Thirteenth Sunday after Trinity (1880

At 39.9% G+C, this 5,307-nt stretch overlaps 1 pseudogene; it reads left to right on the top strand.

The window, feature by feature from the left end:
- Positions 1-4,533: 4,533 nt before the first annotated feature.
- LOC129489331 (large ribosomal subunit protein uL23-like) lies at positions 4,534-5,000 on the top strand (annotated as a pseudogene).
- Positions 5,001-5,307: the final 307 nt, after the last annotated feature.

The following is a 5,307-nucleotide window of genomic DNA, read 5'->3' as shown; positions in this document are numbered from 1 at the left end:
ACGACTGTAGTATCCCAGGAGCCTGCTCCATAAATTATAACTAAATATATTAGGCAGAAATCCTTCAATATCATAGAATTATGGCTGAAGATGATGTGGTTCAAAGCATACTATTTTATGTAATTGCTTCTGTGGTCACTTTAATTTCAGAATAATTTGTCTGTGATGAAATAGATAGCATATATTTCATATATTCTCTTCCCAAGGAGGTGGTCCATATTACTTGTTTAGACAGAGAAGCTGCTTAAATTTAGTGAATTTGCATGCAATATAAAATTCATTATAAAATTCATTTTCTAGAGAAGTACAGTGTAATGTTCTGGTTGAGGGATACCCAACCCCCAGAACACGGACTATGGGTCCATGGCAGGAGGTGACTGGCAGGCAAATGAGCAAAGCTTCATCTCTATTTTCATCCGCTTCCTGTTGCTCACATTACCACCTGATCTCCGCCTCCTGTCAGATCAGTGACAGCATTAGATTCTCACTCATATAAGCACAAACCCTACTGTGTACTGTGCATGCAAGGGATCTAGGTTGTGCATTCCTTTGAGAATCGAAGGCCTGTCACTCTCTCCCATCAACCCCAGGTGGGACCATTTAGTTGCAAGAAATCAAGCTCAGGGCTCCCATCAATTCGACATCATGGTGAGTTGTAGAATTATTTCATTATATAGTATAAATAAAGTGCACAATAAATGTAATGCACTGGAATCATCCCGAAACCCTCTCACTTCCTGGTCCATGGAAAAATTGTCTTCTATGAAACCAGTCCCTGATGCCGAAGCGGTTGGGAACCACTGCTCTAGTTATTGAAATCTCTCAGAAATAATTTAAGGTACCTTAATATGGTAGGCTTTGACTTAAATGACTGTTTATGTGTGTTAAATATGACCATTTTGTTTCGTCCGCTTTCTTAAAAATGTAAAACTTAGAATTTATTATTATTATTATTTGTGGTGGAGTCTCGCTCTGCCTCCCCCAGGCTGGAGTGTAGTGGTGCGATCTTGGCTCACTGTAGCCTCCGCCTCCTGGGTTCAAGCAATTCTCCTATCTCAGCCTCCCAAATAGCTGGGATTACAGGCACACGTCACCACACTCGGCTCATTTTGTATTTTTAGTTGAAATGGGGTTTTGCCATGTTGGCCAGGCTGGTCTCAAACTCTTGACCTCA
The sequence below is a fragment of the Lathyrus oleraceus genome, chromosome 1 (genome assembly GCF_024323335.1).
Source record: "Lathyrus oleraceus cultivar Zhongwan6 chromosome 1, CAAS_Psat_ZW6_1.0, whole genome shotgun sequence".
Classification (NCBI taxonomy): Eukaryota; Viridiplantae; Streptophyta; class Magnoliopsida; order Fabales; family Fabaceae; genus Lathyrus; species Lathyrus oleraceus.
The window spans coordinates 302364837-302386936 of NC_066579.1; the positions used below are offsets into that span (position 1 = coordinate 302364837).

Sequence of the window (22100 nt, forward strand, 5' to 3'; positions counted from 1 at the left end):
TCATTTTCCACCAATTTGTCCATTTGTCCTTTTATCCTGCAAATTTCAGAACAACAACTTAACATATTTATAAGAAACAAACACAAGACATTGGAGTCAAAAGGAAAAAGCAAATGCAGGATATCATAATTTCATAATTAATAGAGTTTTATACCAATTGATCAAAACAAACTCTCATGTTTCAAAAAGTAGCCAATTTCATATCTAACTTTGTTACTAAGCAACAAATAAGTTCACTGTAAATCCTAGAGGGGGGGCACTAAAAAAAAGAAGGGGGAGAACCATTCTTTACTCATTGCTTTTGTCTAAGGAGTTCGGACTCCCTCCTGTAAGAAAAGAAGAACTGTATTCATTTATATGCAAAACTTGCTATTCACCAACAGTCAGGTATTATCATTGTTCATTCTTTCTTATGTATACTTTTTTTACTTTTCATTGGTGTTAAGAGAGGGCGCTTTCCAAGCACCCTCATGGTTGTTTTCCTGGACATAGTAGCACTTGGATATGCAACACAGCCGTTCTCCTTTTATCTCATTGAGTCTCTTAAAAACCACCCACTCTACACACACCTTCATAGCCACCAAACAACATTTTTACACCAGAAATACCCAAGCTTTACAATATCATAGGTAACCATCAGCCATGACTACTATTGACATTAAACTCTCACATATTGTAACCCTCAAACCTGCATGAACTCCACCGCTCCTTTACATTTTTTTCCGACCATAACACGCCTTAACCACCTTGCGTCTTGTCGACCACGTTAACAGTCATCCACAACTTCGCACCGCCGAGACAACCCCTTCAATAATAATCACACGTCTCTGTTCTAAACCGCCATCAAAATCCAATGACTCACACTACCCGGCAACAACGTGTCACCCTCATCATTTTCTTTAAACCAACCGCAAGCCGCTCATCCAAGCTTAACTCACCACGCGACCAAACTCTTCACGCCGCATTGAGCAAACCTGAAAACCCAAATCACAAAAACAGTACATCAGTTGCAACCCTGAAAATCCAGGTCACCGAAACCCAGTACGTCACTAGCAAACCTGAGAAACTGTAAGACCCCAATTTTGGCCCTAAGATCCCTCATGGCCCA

Luke 10:23-37 There are many so-called Christians especially in our time who never or even very rarely go to church, do not read God's Word at home, do not pray either in the morning or in the evening, either before or after dinner - and nevertheless hope to go to heaven, if there is a heaven. They often tell themselves: "I am certainly not a churchman, I have nothing to do with matters of faith, but I do my duty, I am diligent in my vocation, I practice philanthropy, I am a good citizen and neighbor, I cheat no one, I give to each their own, no one is able to accuse me of anything bad. What more do you want?" This is a great, dreadful blindness. For in the first place these poor people do not consider that besides their neighbor there is a God Who created them, has given everything they have to them, Who is their Lord and whose servants they are, to Whom therefore they are to serve before all things. But what would a master say if one of his servants would have his way with his fellow servants, however asked nothing from his master, would not want to serve him, despised him? The master would very soon chase such a servant from his services and home for good. Thus God, the Lord of all mankind, will also chase out of his home in heaven forever those who rely on the fact that they gave to each their own but who have not served God, their Creator and Lord, and have despised Him. But, secondly, this must still be added: while such poor people speak much about their love of neighbor; when one considers their love of neighbor more closely, one soon sees that it also is nothing but a sham. Oh, my beloved, true love of neighbor is something quite different than they now mean, which they once stand before God with their love of neighbor, yes, imagine they are able to earn heaven! In our Gospel today we are introduced to a laywer who in his blindness also meant to have not only the proper love of God, but also the proper love of neighbor, and therefore submitted the question to Christ "Who then is my neighbor" in order to justify himself, but to whom Christ said in His reply that the opposite of that is the case, what he thought of himself. So on the basis of today's Gospel the subject of our importance is: The question of the self-righteous lawyer: "Who then is my neighbor?" Here we consider 1. the reason for this question; a. the ulterior reason was that Christ had blissfully praised his disciples because their eyes would see what they saw, and their ears heard what they heard; α. what Christ wanted to say (that that is why they are thus blessed, because they would live to see not only the time of the appearing of the promised Savior of the world and would see Him with their own eyes and hear Him with their own ears, but because they also recognized Him in faith, according to which all believers of the old covenant would have longed so dearly, e.g. Eve, who at the birth of Cain broke out in joyful shout in the opinion, to have given